A citizen science approach: a detailed ecological assessment of subtropical reefs at Point Lookout, Australia

Roelfsema, Chris, Thurstan, Ruth, Beger, Maria, Dudgeon, Christine, Loder, Jennifer, Kovacs, Eva, Gallo, Michele, Flower, Jason, Gomez Cabrera, K-le, Ortiz, Juan, Lea, Alexandra and Kleine, Diana (2016) A citizen science approach: a detailed ecological assessment of subtropical reefs at Point Lookout, Australia. PLoS One, 11 10: . doi:10.1371/journal.pone.0163407

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Author Roelfsema, Chris
Thurstan, Ruth
Beger, Maria
Dudgeon, Christine
Loder, Jennifer
Kovacs, Eva
Gallo, Michele
Flower, Jason
Gomez Cabrera, K-le
Ortiz, Juan
Lea, Alexandra
Kleine, Diana
Title A citizen science approach: a detailed ecological assessment of subtropical reefs at Point Lookout, Australia
Journal name PLoS One   Check publisher's open access policy
ISSN 1932-6203
Publication date 2016-10-05
Sub-type Article (original research)
DOI 10.1371/journal.pone.0163407
Open Access Status DOI
Volume 11
Issue 10
Total pages 20
Place of publication San Francisco, United States
Publisher Public Library of Science
Language eng
Subject 1300 Biochemistry, Genetics and Molecular Biology
1100 Agricultural and Biological Sciences
Abstract Subtropical reefs provide an important habitat for flora and fauna, and proper monitoring is required for conservation. Monitoring these exposed and submerged reefs is challenging and available resources are limited. Citizen science is increasing in momentum, as an applied research tool and in the variety of monitoring approaches adopted. This paper aims to demonstrate an ecological assessment and mapping approach that incorporates both top-down (volunteer marine scientists) and bottom-up (divers/community) engagement aspects of citizen science, applied at a subtropical reef at Point Lookout, Southeast Queensland, Australia. Marine scientists trained fifty citizen scientists in survey techniques that included mapping of habitat features, recording of substrate, fish and invertebrate composition, and quantifying impacts (e.g., occurrence of substrate damage, presence of litter). In 2014 these volunteers conducted four seasonal surveys along semi-permanent transects, at five sites, across three reefs. The project presented is a model on how citizen science can be conducted in a marine environment through collaboration of volunteer researchers, non-researchers and local marine authorities. Significant differences in coral and algal cover were observed among the three sites, while fluctuations in algal cover were also observed seasonally. Differences in fish assemblages were apparent among sites and seasons, with subtropical fish groups observed more commonly in colder seasons. The least physical damage occurred in the most exposed sites (Flat Rock) within the highly protected marine park zones. The broad range of data collected through this top-down/bottom-up approach to citizen science exemplifies the projects’ value and application for identifying ecosystem trends or patterns. The results of the project support natural resource and marine park management, providing a valuable contribution to existing scientific knowledge and the conservation of local reefs.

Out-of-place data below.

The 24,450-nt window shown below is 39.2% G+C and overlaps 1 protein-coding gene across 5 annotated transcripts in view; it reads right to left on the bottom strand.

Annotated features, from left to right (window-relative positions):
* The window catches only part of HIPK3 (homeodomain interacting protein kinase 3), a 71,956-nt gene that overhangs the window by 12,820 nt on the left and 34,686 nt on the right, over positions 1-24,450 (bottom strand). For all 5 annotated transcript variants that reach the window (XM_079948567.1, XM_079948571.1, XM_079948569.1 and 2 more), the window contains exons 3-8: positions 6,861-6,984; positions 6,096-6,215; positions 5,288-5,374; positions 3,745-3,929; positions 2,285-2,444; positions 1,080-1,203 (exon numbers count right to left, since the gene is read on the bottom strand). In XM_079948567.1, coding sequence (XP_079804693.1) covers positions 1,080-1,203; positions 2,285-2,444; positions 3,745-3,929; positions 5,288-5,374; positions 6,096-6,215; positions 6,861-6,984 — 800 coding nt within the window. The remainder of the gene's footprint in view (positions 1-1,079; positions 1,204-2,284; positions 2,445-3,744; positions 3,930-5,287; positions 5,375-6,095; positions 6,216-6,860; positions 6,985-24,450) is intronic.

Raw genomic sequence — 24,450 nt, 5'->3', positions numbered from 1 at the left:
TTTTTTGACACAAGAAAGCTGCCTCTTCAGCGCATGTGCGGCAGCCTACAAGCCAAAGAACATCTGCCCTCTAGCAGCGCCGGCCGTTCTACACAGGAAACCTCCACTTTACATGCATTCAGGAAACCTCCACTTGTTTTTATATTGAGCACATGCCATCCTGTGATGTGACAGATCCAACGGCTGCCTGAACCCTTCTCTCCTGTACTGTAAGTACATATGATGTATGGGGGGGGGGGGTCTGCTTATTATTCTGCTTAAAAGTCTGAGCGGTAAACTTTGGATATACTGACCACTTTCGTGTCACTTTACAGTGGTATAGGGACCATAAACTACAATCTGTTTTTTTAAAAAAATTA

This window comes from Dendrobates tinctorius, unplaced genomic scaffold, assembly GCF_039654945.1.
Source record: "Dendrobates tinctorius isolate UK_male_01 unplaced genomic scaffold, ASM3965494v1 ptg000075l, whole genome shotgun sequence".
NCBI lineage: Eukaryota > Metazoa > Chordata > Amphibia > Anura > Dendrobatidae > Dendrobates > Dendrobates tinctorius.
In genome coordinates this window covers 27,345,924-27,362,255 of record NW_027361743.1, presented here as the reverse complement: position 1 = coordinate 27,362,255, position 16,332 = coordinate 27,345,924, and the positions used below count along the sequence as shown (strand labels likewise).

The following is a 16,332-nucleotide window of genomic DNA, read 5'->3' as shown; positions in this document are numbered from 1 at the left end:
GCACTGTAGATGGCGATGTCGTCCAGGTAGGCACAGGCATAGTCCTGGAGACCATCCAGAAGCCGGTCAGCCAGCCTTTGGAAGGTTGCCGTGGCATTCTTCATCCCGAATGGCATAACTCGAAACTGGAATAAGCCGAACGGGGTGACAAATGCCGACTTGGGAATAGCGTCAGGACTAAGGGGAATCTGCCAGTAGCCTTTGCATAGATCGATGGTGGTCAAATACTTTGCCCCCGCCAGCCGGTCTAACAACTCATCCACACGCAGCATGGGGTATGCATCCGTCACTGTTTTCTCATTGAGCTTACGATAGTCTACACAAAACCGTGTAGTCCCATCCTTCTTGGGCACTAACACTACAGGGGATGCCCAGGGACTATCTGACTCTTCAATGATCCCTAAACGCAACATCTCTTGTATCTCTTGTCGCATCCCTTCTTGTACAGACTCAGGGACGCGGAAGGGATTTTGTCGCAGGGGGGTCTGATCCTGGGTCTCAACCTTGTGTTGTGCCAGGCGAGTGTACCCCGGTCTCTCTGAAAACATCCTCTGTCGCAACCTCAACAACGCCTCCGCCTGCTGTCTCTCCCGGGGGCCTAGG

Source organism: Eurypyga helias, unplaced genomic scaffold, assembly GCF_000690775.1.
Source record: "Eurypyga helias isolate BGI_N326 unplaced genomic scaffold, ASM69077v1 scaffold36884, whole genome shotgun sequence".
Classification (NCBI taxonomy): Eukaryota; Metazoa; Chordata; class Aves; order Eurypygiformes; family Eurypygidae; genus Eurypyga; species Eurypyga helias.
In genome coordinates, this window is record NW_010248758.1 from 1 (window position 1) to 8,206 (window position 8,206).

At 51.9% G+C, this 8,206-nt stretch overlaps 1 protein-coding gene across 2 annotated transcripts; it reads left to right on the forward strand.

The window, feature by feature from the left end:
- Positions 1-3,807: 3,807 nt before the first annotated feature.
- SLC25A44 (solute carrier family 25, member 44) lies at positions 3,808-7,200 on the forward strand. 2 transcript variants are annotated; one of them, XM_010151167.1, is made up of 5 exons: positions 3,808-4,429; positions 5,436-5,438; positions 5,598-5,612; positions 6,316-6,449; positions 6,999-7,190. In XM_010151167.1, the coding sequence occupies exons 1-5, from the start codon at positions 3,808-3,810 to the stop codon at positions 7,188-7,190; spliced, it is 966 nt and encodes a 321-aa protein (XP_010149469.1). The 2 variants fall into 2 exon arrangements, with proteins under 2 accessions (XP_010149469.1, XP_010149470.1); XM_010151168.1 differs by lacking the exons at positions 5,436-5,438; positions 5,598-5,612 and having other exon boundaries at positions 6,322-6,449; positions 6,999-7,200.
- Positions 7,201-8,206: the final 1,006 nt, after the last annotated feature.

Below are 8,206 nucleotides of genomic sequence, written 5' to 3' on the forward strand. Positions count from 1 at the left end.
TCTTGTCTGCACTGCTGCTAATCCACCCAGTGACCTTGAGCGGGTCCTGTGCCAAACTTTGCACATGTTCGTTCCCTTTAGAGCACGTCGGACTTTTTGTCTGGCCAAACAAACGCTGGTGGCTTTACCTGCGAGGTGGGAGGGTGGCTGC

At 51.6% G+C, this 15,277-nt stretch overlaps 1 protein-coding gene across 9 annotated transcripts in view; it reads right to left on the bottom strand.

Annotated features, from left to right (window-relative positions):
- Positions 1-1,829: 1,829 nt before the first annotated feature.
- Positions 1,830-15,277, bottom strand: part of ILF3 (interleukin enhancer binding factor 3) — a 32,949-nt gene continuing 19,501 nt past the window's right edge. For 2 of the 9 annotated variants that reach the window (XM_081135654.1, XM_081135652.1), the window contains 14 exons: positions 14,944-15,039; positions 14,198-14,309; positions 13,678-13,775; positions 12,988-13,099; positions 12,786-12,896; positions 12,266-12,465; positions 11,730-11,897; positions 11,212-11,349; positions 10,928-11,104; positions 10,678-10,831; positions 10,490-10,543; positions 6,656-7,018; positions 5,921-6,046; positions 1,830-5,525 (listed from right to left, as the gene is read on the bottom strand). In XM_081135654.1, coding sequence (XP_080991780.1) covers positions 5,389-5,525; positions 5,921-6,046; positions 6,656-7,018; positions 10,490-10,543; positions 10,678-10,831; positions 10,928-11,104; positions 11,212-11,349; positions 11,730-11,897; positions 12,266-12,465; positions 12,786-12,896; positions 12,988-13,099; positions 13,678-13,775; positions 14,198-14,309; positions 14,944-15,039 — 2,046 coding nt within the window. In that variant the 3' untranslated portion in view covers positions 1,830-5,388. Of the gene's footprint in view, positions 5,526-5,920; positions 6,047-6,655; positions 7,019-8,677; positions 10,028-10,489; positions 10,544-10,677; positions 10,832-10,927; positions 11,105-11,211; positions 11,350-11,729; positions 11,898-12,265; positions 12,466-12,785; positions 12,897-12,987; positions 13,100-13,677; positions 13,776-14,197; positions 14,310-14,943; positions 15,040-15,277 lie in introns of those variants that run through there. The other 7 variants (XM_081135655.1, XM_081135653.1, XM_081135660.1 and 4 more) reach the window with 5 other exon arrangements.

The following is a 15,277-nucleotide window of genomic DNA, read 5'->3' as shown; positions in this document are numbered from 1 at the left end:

Keyword Citizen science
Ecological assessment
Point Lookout (Qld.)
Benthic habitat mapping
Q-Index Code C1
Q-Index Status Provisional Code
Institutional Status UQ
Additional Notes Article number e0163407

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Created: Tue, 11 Oct 2016, 22:53:59 EST by Mr Chris Roelfsema on behalf of School of Geography, Planning & Env Management